On your marks
A 10 on 10 for the class test will not fetch you ‘very good’ or ‘well done’ from your teachers. Instead, for the next one month, your teacher’s remark would be: “You have scored a goal!”…All the topics….will be in some way related to football, writes Manas Chakravarty.india Updated: Jun 26, 2010 23:52 IST
A 10 on 10 for the class test will not fetch you ‘very good’ or ‘well done’ from your teachers. Instead, for the next one month, your teacher’s remark would be: “You have scored a goal!”…All the topics….will be in some way related to football.
Times of India, June 11, Bangalore
Maths teacher: If it takes 22 men running after one ball to produce one goal in 90 minutes, how many goals will be produced by 22 men running after 22 balls?
History teacher: Children, the history of India has been the history of some of the most absorbing football matches. Look at the fantastic match played between a local team from Bengal, known as the Siraj-ud-Daula XI versus the visiting British team captained by Robert Clive at Plassey in 1757. Siraj’s team had a good run-up to the match, having distinguished itself in the Calcutta League where they had just lifted the Black Hole trophy.
Siraj’s men started the attack, led by star striker Mir Madan. The Indian side’s weak spot though was their winger Mir Jafar, who seemed to be off-colour. He mispassed and frequently lost possession. In the 37th minute, a stinging right-footer from Siraj beat the English goalie and reached the back of the net only to be disallowed because Mir Jafar was offside.
But it was in the second half that disaster struck. Robert’s weak shot at the goal went to Mir Jafar who inexplicably hit the ball into the Indian goal instead of clearing it. That solitary own goal sealed Siraj’s fate. Allegations of match-fixing were rife after the game, although it was by no means the first own goal in Indian history.
Among other significant matches, you should all be familiar with the one in which the Maratha XI led by Chhatrapati Shivaji played the Bijapur Backstabbers led by Afzal Khan. That match was noteworthy for the horrible foul on Shivaji by Afzal Khan. Luckily the referee was watching and Afzal got the red card. Down to ten men, the Bijapur side lost 10-0.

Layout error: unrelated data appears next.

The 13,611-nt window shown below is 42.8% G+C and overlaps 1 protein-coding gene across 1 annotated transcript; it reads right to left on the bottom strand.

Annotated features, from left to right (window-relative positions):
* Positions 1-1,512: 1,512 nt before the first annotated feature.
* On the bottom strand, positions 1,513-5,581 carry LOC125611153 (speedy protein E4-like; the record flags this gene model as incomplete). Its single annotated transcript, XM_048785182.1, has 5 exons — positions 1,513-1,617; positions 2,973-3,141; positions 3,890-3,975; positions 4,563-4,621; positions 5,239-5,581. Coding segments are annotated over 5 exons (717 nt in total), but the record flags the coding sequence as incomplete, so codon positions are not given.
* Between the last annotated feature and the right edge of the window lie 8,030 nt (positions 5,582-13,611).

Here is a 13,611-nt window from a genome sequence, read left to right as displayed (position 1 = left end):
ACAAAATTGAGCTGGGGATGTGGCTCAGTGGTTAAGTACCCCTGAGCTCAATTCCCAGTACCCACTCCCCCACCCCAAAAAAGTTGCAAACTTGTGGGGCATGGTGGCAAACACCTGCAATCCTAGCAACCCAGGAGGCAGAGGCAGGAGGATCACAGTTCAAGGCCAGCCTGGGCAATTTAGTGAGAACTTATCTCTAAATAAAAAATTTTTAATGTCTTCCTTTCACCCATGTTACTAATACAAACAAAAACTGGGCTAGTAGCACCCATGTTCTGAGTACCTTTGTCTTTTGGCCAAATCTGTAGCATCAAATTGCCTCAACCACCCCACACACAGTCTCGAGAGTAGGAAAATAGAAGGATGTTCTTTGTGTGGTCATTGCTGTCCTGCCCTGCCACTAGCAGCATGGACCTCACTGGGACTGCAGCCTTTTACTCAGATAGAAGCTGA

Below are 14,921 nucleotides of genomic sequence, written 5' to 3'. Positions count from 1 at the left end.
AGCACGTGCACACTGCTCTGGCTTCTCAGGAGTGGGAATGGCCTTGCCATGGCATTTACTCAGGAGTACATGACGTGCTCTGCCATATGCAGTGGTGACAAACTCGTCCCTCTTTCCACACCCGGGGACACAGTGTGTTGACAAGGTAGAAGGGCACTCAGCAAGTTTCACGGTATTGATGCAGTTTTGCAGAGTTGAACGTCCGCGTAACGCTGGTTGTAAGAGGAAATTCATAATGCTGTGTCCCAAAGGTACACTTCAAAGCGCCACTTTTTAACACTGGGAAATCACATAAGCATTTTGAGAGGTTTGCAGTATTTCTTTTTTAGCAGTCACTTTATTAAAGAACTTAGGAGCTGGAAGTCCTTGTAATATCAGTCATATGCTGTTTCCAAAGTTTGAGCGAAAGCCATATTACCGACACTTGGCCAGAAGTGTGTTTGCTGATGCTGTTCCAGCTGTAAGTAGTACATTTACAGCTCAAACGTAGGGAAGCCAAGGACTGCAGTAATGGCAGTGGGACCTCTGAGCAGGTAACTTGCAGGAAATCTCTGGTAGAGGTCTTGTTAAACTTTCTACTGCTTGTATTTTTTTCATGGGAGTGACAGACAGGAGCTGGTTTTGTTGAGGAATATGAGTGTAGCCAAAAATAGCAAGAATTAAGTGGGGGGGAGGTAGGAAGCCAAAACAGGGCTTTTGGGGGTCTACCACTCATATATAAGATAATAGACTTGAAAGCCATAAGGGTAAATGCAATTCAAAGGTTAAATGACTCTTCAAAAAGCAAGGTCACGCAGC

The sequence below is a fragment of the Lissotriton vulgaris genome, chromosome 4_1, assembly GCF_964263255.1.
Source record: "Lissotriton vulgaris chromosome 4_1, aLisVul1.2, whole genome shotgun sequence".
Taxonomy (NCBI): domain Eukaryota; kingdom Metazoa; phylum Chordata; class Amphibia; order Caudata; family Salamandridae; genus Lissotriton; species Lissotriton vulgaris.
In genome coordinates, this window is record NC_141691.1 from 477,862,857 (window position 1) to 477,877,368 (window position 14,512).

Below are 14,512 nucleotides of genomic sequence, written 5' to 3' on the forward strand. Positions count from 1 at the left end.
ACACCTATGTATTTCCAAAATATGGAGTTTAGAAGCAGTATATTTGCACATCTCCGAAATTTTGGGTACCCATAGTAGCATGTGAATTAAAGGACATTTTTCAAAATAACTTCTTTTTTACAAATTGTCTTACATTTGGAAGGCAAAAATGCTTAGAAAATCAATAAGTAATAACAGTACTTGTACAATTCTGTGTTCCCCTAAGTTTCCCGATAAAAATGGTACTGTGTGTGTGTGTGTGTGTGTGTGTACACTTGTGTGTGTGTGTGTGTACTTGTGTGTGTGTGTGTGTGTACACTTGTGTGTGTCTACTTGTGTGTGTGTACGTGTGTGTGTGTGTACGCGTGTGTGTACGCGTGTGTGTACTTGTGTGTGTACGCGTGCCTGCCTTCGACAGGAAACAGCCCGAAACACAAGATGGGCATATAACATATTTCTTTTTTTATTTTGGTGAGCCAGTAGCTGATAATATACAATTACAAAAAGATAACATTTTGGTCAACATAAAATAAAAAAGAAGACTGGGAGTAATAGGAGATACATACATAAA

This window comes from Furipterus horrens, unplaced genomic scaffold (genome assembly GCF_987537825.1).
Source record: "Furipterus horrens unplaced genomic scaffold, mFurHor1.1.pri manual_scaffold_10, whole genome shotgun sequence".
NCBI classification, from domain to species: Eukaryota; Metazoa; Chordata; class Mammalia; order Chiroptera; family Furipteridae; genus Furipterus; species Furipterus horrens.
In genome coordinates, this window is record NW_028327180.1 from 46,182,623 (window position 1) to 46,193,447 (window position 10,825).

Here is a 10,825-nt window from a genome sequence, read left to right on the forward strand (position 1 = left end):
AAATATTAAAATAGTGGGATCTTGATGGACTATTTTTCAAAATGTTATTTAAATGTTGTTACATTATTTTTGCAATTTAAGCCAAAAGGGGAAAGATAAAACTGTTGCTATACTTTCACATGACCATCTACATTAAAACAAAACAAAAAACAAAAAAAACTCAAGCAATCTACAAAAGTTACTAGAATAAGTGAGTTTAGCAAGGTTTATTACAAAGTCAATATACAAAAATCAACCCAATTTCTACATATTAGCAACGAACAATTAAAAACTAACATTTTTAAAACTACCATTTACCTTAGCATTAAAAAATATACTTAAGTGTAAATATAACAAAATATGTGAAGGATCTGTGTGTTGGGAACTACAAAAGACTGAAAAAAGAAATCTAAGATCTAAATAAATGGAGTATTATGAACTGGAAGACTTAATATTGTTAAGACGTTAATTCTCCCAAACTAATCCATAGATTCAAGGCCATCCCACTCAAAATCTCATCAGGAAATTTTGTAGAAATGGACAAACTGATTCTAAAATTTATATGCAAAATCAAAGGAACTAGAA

English teacher: Here is ace English midfielder William Shakespeare’s take on the obnoxious but widely prevalent practice of diving:
To dive or not to dive, that is the question/ Whether it’s nobler in the mind to suffer/ Trying desperately to outplay the defence/ Or to take arms against a sea of troubles/ And by diving end them.
Moral science teacher: In these godless times, during the World Cup in the year of our Lord 1986, the Good Lord though it fit to vouchsafe a miracle unto us sinners. No, I allude not to the goal made by His Hand, but to the one after that, when the Lord God commanded Hector Enrique to pass to Diego Maradona. Starting the move from His own half, He made Maradona dribble past the vile English defenders Beardsley and Reid and so confused Butcher and Fenwick that they knew not what to do.
God then put His magic into His Chosen One’s feet so that they danced the ball around the Fiend that was Peter Shilton, the English goalkeeper. And He did it so that the people would marvel at the wonder that He had wrought and sing His praises with one voice by a great shout of “Goooooal.” And thus did He through His miracle exalt the One True Religion of Football.
Maths teacher: If ten on ten counts as one goal, what if you get three on ten?
Manas Chakravarty is Consulting Editor, Mint. The views expressed by the author are personal